There is a certain immutable emotion that resides in rhythmic silences. That which we cannot articulate, understand, imitate in words or conversational gestures dwells in the physical pulsations of our movements with our own bodies and those around us. Our relationships, our communicability is innately (though often subversively) dependent on these physical communications, these bodily extensions of our most internalized dialogues and thoughts, then become our predominant method of interaction. This, in addition to the show’s premise of “unbolting your chair and freeing your mind,” is what transforms the show from a beautifully orchestrated dance performance to a riveting, emotional excavation executed through interpretative choreography.
Staged in three acts—or in three periods, as Attack co-founder Peter Kope emphatically and giddily implored the audience conceive of the show’s structure—Unbolted is a, on a prima facie level, a fragmented narrative compartmentalized into the three linearly fluid, thematically aligned movements. Structurally, the purposeful interspersing of two intermissions is enormously beneficial to the show’s overall impact and consumption–and, indeed, Unbolted and the individual and collected performances exist to be consumed, indicated by the sumptuously open, inventively in-the-round seating arrangement. Each period is a microcosmic entity, in which the extraordinarily complex and painstakingly precise choreography escalates from evocative and expressive to rapturously frenetic. Stakes increase subtly yet feverishly—a counterintuitive simultaneity that is only achievable by the flawless precision and creativity of the choreography. Each intermission, then, functions as a caesura, a moment in which the audience is allowed to breathe and digest what they have just consumed.
And each moment to digest is crucial. While the first period is a mesmerizing slow burn, allowing the audience to acclimate to the ceaseless rhythmic narrative that is presented to them and adjust to the multifaceted complexities of viewing a dance performance in the round (or, rather, in the rectangle), it ends drastically, with Dane Tooney’s beautifully craven interpretative routine that employs an ever-extending ribbon that he zigzags achingly across the stage, calling upon some audience members to participate by holding. This first finale is riveting, Tooney’s fluidity impeccable, and the denouement begs the audience to consider what is unspoken, and what we achieve or strive to achieve through physicality that cannot simply be evoked with words.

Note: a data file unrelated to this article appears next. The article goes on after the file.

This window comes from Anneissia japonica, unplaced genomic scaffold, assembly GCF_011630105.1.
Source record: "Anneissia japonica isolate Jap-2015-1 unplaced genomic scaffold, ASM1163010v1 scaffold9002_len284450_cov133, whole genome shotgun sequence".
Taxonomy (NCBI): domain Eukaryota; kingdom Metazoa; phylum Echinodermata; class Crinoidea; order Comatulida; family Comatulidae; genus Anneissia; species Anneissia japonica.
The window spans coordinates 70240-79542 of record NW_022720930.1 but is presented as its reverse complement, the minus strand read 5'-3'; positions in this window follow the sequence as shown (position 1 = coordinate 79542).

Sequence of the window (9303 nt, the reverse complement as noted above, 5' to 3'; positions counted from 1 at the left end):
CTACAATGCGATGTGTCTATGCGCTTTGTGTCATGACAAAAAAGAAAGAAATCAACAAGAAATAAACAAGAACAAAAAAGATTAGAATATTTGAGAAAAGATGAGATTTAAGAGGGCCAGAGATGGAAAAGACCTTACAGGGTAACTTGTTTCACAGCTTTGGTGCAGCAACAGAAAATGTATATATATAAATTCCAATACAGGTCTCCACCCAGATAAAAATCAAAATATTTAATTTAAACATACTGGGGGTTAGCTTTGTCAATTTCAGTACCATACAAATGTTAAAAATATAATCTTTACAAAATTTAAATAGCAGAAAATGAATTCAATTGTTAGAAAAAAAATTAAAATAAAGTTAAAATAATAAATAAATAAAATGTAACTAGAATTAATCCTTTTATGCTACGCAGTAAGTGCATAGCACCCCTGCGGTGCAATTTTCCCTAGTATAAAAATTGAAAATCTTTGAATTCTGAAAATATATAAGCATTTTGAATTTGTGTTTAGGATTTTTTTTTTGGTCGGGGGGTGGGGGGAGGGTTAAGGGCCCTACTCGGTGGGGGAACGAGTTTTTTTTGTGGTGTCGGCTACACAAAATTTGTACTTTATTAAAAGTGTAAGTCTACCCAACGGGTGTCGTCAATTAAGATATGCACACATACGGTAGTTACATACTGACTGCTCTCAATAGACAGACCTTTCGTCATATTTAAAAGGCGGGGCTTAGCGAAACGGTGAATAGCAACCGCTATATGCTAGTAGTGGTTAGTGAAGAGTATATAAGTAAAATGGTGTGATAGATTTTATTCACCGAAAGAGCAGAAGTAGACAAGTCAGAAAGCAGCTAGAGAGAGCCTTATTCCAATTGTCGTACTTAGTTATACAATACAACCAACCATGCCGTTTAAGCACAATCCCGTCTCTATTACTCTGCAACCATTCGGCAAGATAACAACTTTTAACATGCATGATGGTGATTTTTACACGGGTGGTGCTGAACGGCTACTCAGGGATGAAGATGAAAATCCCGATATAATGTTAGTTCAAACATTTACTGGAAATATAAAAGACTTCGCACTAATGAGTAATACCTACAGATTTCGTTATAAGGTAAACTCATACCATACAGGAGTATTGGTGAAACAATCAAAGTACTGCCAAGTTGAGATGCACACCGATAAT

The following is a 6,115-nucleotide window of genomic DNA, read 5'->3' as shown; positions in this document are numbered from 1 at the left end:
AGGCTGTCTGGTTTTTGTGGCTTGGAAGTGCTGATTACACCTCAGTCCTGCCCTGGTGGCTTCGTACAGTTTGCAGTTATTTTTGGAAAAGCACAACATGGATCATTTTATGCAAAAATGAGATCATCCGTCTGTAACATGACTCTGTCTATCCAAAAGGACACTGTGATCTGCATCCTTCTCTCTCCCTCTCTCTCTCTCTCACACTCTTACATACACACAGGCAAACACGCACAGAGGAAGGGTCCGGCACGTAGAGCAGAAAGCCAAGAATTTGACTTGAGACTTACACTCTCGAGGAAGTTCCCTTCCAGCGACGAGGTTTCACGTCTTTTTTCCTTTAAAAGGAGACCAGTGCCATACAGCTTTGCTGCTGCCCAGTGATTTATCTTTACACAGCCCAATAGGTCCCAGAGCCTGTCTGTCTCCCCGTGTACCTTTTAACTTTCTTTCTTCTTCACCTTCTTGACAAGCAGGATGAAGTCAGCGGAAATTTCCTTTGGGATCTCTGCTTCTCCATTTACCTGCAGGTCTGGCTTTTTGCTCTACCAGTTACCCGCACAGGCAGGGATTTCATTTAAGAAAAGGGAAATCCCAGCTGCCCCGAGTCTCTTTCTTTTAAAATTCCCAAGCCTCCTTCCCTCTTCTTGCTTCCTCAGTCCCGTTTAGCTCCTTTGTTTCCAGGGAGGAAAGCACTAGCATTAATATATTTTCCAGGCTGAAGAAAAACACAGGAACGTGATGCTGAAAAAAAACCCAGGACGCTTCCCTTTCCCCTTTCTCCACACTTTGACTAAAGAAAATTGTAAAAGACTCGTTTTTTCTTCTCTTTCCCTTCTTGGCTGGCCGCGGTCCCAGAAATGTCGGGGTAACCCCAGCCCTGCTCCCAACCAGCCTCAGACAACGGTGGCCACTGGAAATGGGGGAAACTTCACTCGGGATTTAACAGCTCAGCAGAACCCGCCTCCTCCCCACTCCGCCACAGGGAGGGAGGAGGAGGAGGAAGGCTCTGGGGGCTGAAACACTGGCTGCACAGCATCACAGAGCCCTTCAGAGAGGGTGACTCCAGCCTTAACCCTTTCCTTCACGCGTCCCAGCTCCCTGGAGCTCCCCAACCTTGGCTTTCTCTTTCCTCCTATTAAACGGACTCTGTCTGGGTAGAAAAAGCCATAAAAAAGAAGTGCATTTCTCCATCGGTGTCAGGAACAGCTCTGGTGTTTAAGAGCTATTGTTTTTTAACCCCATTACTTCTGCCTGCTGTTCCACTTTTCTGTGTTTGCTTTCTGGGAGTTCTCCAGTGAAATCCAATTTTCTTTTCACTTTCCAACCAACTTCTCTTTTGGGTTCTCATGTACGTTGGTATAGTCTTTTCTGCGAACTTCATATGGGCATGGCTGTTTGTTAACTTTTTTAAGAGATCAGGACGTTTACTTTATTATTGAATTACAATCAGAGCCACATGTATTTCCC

Unbolted truly catapults into the emotionally overwhelming realm in the second period. Staged in a deceptively austere, tempered opening choreography in which the performers are seated, facing alternating directions, in a straight line. At first the movements are subtle—hands, arms, gazes interweave and interlock as if to convey or physicalize the pulsations of a heart, or the twitches of a gorgeous vertebra. This enthrallingly simple beginning swells with immutable and unspeakable emotional aching—again, with brilliant deception, as the period kicks off with jaunty, high-spirited musical accompaniment at first—and each dancer truly comes into their own in a staging of an exclusionary game that escalates to a mortal renunciation and the panicked turmoil of loss. Sarah Zielinski and Kaitlin Dann are at their most devastating and haunting—their individual moves and facial expressiveness stir something truly inchoate and heartbreaking that, coupled with the use of Adagio for Strings, reduced me (in the best way) to tears.
The third period of Unbolted culminates with the construction of the notoriously monstrous chair, and the reliance on props (specifically the maps that divided and unified the various performers throughout the show) is expert, allowing the dancers to highlight both their technical and performative acumen. What is more, there is a resounding sense of completion and journey that is brought to a head in the final piece—as an audience member, perpetually acclimating to the multidimensionality of the show and the hyper-emotionality throughout, the final period feels triumphant. The complicated fractiousness witnessed throughout—particularly between expert performers Anthony Williams and Ashley Williams in their show-long, complex relationship—seems, if not resolved, then even more meaningful in the show’s conclusion. Unbolted’s unexpected strength, too, lies in the performers’ astonishing abilities and communication of visceral feelings and their ability to outshine the concept of the show (and the 10 foot chair). The dancers of the company are phenomenal, and the future potential of Attack is unquestionable given the astronomical success of Unbolted.
Special thanks to Attack Theatre for complimentary press tickets. Unbolted has unfortunately already closed but you can find out more about Attack Theatre and what they’re up to by clicking here.